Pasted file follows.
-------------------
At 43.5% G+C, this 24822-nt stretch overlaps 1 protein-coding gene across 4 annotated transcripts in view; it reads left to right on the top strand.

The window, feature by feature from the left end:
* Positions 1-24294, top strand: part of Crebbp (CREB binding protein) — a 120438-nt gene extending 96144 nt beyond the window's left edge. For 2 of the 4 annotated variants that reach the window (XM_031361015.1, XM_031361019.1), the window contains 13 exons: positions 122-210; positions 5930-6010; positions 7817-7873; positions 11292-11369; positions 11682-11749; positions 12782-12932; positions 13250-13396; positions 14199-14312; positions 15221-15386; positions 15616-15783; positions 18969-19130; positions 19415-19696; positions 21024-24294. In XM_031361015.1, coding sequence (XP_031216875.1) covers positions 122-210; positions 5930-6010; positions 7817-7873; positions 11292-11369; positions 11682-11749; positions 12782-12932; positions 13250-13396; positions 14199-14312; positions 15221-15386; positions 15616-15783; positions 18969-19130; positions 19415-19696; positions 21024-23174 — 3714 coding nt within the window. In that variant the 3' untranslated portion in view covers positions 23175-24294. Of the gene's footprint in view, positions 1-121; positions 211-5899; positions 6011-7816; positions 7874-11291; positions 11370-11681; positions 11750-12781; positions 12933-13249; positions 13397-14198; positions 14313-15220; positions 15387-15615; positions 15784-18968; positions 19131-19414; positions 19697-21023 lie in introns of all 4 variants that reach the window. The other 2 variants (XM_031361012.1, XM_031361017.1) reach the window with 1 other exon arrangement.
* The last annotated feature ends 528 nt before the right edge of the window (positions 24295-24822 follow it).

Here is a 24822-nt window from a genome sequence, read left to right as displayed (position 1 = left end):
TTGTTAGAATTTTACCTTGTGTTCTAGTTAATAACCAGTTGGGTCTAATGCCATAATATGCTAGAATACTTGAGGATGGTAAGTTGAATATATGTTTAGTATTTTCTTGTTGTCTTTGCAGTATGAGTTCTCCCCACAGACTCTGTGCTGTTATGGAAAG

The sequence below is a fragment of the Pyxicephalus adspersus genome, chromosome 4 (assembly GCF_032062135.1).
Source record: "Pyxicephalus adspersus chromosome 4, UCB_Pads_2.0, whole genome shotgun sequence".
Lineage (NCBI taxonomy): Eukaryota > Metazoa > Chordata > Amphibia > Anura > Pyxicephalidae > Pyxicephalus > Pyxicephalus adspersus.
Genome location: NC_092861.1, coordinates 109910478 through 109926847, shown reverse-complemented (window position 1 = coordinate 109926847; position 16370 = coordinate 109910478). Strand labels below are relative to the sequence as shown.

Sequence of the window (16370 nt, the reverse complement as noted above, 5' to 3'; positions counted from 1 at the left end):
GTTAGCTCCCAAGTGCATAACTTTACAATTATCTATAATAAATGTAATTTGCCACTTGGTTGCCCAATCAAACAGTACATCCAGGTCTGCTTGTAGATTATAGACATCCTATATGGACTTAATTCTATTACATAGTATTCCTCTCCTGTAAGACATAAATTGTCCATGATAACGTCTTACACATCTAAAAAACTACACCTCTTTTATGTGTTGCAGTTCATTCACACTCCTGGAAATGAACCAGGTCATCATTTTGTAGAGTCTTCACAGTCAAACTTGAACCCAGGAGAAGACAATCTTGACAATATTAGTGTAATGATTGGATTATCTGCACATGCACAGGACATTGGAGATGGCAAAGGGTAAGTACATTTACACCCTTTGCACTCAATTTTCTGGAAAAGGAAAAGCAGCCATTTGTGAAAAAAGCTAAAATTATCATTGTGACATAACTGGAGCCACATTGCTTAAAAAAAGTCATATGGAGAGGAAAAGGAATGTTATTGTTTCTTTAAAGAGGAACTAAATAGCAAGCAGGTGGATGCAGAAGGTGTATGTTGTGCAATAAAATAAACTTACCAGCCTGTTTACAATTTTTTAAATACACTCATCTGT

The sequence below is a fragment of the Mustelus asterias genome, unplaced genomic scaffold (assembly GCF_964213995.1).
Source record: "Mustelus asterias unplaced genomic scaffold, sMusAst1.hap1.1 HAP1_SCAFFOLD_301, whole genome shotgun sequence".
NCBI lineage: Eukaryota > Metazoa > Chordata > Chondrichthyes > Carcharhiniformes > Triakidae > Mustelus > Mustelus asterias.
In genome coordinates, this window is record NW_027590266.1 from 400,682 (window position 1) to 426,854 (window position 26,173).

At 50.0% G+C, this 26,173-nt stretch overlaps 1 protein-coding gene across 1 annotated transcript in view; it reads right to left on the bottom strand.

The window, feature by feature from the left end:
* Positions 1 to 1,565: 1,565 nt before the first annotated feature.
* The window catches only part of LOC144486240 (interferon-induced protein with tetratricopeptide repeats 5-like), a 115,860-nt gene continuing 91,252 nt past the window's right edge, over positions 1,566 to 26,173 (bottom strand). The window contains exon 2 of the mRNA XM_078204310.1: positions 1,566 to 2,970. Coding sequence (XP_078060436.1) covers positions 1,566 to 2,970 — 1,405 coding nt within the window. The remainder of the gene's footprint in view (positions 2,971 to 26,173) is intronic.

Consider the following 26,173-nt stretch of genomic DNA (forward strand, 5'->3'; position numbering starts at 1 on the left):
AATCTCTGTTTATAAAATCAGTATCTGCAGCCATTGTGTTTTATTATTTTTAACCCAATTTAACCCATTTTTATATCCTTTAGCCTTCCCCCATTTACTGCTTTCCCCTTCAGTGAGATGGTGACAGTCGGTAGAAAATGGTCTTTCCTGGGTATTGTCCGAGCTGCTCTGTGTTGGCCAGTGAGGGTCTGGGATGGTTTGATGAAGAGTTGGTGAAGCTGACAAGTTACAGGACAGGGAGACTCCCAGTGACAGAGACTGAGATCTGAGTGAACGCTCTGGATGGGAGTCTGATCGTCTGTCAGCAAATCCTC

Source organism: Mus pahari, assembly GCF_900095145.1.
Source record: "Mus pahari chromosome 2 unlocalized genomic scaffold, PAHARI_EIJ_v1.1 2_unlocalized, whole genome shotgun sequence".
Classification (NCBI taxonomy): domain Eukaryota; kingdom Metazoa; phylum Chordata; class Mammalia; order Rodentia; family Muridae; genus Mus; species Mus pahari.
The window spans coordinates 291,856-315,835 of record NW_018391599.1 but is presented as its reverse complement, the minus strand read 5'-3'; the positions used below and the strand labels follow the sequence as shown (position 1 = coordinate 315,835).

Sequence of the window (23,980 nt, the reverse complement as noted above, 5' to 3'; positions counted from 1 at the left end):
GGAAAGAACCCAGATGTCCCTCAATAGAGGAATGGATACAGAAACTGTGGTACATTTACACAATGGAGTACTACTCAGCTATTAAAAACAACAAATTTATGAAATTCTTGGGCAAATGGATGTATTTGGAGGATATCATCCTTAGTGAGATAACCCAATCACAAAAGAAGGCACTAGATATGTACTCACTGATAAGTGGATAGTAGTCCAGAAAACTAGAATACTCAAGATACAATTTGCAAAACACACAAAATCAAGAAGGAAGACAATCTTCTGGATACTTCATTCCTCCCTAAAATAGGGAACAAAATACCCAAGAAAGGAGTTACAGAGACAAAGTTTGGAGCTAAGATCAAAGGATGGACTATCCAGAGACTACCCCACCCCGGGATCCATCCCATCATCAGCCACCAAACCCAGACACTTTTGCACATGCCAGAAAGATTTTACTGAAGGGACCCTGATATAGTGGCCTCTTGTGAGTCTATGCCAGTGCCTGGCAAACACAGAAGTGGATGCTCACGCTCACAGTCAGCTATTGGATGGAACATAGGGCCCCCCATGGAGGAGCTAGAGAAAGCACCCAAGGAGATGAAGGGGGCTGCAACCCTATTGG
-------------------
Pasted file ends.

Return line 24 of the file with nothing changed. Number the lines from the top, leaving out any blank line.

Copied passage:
Source record: "Mus pahari chromosome 2 unlocalized genomic scaffold, PAHARI_EIJ_v1.1 2_unlocalized, whole genome shotgun sequence".